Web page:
Rachel Brown (player): Germany are no strangers to us, we've played them twice in the recent past.

Salvador Stumbo (Argentine Football Association, chairman of women's football): It's hardly an easy draw for us, but we're determined to do a good job.

Group B

Cynthia Uwak (player): It's a tough group, but we definitely have a chance of qualifying for the next round, and we're ready and willing to face every team.
Greg Ryan (coach): It's not easy to comment on this group because they're all difficult opponents. We start in Chengdu against Korea DPR, and I have the highest respect for them. They're very strong both physically and mentally. Sweden are one of the favourites in my opinion, and I believe Australia and Canada could spring a surprise.
Kristine Lilly (player): I'm very excited about the draw. It doesn't really matter who's in our group, as there's no such thing as an easy match.
Korea DPR
Kim Sun Hui (international referee and youth coach): It's definitely a very tough group, but we've already faced all the other teams. We're not afraid of anyone.

Thomas Dennerby (coach): We have three of the five best teams in the world in our group, which tells you everything. Our match against Korea DPR will probably be a decider in terms of qualifying for the next round. 

Group C
Bjarne Berntsen
(coach): It's a very interesting, very athletic group. But it could have been worse - just look at Group B.
Bente Nordby (player): We must not underestimate any of our group opponents, so it's too early to predict whether we can win the group.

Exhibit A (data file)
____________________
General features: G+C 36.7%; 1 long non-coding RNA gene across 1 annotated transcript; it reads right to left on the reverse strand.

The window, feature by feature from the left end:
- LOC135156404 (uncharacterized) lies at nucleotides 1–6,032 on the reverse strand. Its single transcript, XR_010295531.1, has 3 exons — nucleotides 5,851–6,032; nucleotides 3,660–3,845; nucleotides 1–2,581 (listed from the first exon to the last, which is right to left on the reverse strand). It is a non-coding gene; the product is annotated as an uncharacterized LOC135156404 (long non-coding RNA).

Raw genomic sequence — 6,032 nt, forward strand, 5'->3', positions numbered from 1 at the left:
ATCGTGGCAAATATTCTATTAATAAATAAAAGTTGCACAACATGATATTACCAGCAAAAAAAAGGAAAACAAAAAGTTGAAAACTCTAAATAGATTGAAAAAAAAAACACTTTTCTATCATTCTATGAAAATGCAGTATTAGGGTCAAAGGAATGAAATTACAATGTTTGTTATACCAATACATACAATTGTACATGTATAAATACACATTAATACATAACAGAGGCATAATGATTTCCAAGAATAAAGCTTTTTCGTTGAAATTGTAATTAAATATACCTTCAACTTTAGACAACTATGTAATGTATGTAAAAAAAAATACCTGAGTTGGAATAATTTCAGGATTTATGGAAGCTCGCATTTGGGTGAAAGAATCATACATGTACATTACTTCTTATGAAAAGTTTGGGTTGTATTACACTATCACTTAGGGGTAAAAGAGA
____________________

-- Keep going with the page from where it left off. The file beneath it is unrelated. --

Adjoa Bayor (player): We know about all our opponents, so the draw isn't that bad. Norway will be the toughest match, but we're confident of making the next round as group winners.
Tom Sermanni (coach): All our group rivals are very good, and Canada and Norway are physically strong. Ghana possess talented and extremely quick players. But if we play to our full potential, we could shock the world.
Cheryl Salisbury (player): I'm happy with the draw. Norway appear to be the strongest team, but we have a great chance against the other two.

Andrea Neil (player): Every team in our group starts with the same chance. Our Norwegian coach Even Pellerud has told us Norway will be difficult opponents.

Group D

China PR
Marika Domanski-Lyfors (coach): Sweden and China have been hit hardest by this draw. Brazil made the 2004 Olympics Final and Denmark were in the Algarve Cup Final this year. 
Han Duan (player): We all have the same goal, so it really doesn't matter who you play. We simply have to make our ability count, and make sure we prepare well for the tournament.

Kenneth Heiner-Moller
(coach): I'm especially looking forward to the match against China, as we have a score to settle from the 2006 Algarve Cup. But I'm expecting them to be strong at the World Cup. Brazil are technically excellent, and New Zealand will be very motivated. 
Gitte Andersen (player): Playing China in front of a huge crowd will be fantastic. The Brazilians are capable of things we never see in Europe. I'd really don't know much about New Zealand.

New Zealand
Maia Jackman (player): I'd been hoping we'd be drawn against China, as I'm friends with Han Duan. We played them a couple of times recently and picked up useful experience.
Michelle Cox (New Zealand Association, head of women's football): We're hoping to learn a huge amount from the tournament. I think it's tremendous we're playing the host nation, because there's a large Chinese community in New Zealand.

Daniela (player): The draw has placed us in a very difficult group, but I'm confident we'll hit peak form at the World Cup. We have the Pan-American Games coming up in Rio de Janeiro this July, and that's got to be the best way of preparing.